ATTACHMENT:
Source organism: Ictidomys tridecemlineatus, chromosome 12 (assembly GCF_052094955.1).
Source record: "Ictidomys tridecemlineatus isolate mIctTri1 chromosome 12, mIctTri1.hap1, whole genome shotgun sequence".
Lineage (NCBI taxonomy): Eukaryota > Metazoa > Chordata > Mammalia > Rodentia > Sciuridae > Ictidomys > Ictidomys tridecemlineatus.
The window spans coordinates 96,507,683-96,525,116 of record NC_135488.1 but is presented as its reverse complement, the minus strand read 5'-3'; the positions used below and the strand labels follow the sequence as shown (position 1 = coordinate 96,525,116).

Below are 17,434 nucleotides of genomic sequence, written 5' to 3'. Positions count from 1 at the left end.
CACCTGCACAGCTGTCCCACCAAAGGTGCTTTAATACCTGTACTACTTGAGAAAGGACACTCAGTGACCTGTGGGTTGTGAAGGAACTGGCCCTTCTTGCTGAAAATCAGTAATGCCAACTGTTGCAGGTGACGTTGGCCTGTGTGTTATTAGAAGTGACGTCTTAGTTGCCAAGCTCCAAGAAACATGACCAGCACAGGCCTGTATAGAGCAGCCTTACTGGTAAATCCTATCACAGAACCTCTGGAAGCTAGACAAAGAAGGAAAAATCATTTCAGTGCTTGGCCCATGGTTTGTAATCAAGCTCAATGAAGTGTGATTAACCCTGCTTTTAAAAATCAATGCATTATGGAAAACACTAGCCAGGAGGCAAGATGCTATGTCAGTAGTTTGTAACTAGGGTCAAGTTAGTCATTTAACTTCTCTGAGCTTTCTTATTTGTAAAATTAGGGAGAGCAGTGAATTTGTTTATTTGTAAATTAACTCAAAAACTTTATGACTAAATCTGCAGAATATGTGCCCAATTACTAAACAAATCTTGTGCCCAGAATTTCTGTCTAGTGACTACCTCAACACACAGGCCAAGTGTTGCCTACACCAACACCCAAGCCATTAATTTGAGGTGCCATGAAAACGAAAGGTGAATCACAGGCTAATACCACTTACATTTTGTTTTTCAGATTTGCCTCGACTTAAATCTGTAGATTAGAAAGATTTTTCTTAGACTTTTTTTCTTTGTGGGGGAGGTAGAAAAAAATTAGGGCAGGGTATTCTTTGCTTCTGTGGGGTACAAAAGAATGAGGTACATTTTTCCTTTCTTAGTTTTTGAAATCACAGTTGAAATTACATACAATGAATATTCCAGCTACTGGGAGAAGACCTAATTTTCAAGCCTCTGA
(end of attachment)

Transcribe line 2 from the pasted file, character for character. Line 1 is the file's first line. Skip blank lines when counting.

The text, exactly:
Source record: "Ictidomys tridecemlineatus isolate mIctTri1 chromosome 12, mIctTri1.hap1, whole genome shotgun sequence".